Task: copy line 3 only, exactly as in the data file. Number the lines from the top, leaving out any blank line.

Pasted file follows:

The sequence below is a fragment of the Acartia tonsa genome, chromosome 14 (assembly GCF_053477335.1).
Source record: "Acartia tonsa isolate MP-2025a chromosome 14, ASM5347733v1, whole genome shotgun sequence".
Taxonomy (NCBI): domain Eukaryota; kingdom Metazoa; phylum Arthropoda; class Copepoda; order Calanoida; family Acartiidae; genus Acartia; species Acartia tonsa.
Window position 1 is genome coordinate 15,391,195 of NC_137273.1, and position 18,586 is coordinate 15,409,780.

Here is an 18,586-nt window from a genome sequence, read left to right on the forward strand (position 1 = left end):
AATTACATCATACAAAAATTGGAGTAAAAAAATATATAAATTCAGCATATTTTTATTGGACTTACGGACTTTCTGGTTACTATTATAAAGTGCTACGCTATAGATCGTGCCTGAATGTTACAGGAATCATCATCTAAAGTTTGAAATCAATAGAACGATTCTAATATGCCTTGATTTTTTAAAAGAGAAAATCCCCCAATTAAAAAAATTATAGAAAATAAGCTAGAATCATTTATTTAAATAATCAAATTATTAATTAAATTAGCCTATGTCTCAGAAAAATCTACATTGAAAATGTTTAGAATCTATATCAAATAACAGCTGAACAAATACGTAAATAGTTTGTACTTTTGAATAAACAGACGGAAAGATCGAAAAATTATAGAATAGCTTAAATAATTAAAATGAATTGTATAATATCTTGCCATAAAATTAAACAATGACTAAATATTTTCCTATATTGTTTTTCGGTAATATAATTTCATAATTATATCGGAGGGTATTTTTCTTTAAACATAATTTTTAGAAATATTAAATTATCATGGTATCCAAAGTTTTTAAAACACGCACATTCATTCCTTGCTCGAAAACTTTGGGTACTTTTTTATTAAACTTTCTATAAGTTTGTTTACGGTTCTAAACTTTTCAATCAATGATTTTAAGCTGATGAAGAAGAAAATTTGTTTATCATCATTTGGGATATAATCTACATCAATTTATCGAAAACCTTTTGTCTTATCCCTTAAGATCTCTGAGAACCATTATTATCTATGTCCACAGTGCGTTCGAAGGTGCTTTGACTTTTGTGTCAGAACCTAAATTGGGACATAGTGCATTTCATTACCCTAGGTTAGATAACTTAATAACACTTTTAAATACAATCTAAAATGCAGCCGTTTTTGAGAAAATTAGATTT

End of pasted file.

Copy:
Taxonomy (NCBI): domain Eukaryota; kingdom Metazoa; phylum Arthropoda; class Copepoda; order Calanoida; family Acartiidae; genus Acartia; species Acartia tonsa.